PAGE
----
TCS’ 2014 Growth Plans Leave Room for Negotiation Success

TCSNatarajan Chandrasekaran, TCS’ CEO, made it clear during TCS’ recent Q3 earnings conference call that the company is still doing well despite a revenue slowdown that is primarily attributed to a weak Indian market. With the exception of the Indian market, India’s leading outsourcing company has seen growth in all key markets, with total revenue growth of 16.6% year over year. International revenue grew 3.8% in dollar terms and net income reached $858 million for the quarter, a 31.7% growth year over year. In the US specifically, revenue was up roughly 2% year over year. By all accounts, such growth was primarily driven by a strong international demand, combined with TCS’ ability to limit the impact of the weaker Indian demand through TCS’ diversified market presence and services portfolio (i.e. IT solutions and Services, Engineering & Industrial Services, Infrastructure Services, Global Consulting and Business Process Services).

From a staffing standpoint, TCS has been aggressively hiring and plans to continue to hire at this accelerated pace. TCS hired 5,463 net new employees (trainees and laterals) in the quarter and indicated their hiring target has been increased by an additional 5,000 employees, taking the total hiring target for the current financial year to 55,000 employees. TCS is further extending its employee base in 2014 in order to meet the increased demand they have forecasted as part of their 2014 outlook.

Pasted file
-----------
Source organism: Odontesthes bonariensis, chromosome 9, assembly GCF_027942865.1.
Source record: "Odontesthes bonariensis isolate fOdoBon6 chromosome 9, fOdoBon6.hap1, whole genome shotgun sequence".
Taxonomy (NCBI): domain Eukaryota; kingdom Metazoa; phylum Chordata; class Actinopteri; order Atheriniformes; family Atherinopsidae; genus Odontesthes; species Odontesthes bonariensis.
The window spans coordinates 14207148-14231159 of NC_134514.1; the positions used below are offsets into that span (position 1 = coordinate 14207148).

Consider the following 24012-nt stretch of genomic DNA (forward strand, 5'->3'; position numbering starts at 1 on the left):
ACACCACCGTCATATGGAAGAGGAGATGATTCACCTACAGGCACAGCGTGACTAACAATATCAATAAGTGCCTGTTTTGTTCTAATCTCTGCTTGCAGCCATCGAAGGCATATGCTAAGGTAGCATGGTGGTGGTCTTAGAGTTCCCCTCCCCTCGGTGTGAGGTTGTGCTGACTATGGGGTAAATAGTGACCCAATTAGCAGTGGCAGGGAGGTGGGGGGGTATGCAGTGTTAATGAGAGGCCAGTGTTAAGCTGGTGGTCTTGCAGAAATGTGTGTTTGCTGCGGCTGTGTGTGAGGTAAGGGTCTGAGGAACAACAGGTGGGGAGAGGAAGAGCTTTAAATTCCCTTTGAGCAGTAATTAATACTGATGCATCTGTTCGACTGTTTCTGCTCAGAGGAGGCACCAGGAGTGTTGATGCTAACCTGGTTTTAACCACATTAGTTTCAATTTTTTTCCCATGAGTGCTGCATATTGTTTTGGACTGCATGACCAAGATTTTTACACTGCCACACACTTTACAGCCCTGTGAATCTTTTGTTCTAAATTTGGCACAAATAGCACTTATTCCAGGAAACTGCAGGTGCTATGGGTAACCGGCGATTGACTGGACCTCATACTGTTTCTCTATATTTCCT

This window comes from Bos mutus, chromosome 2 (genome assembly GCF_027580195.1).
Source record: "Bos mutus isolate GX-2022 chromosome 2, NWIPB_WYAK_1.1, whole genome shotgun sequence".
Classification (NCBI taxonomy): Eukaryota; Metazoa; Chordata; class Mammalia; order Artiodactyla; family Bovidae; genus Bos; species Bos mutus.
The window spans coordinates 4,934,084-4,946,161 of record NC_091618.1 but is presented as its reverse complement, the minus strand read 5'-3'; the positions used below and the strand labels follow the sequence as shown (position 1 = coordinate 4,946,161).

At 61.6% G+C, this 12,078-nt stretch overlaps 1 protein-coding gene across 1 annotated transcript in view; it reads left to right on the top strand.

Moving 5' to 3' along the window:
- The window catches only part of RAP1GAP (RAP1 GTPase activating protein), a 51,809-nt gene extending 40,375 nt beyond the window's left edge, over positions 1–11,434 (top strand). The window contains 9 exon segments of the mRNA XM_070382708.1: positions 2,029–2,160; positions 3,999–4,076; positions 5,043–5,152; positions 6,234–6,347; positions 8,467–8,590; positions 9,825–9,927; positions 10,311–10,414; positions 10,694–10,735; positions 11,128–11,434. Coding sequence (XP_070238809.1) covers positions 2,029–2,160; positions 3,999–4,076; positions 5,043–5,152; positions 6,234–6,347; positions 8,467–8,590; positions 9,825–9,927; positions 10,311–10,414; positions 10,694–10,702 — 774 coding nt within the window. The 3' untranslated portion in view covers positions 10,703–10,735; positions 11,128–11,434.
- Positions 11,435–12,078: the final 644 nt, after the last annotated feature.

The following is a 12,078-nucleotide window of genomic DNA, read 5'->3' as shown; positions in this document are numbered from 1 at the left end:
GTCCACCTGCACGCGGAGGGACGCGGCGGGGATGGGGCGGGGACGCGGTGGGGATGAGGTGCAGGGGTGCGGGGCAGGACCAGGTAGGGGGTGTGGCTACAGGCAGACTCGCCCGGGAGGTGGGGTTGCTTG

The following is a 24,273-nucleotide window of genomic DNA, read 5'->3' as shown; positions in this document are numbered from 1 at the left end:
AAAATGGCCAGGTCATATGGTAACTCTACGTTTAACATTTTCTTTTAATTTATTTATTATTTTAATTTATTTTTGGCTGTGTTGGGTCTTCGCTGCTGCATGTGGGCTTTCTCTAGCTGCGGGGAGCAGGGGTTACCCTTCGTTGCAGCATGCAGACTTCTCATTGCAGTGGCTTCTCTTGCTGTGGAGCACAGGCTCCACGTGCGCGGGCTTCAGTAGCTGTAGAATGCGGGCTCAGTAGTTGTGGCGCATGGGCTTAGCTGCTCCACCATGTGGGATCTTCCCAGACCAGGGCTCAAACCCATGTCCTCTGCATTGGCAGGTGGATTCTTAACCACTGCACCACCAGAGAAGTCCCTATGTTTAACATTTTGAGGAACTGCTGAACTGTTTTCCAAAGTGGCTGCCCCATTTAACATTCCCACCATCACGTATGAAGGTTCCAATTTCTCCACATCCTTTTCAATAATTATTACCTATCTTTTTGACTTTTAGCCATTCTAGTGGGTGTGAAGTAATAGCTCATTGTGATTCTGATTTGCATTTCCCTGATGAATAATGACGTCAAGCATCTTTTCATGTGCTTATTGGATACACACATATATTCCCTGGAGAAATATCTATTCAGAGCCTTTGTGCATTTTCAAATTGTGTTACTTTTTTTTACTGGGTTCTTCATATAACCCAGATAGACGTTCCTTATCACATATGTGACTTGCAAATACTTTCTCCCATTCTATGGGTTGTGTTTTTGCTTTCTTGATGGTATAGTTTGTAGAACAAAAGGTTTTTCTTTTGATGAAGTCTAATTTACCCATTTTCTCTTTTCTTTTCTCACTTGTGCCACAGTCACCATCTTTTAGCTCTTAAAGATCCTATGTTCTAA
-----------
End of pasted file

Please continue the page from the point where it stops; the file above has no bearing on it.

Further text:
TCS anticipates a large part of its growth to come from the market’s expanding adoption of digital technologies. The growing importance and demand for these technologies in the market is a key driver for TCS’ continued investments in the Big Data, Cloud, Mobile and Social digital technology segments. During the earnings conference call, N Chandrasekaran reinforced his trust in the Digital segment and characterized it as the “next big driver of growth”. TCS has made “huge” investments in the Digital space and UpperEdge expects its business development team to be very aggressive in pushing these newer offerings to prospects and existing clients. We expect TCS to offset the aggressive sell into digital technologies by being disciplined in its more “mature” key segments such as outsourcing by maximizing the revenue streams of its existing clients during renewals and upsell activities.

What we see happening in 2014:

1.    Increased wages

  • The risk of high attrition in a competitive environment has driven TCS to significantly increase its Indian based wages, especially the more senior / skilled resources.
  • Employee retention is a priority and TCS will continue to incentivize performing employees with increased compensation, bonuses and other benefits.

TAKEAWAY: Wage increases are placing pressure on TCS to seek rate increases across the customer base. UpperEdge has already observed this behavior during current renewal discussions. In addition, we are also observing higher than expected rate card submissions as part of competitive RFP events. Given the continued pressure of wage inflation, it is critical for companies to negotiate long-term rate locks and caps as well as volume based incentives.

2.    Aggressive push within the US market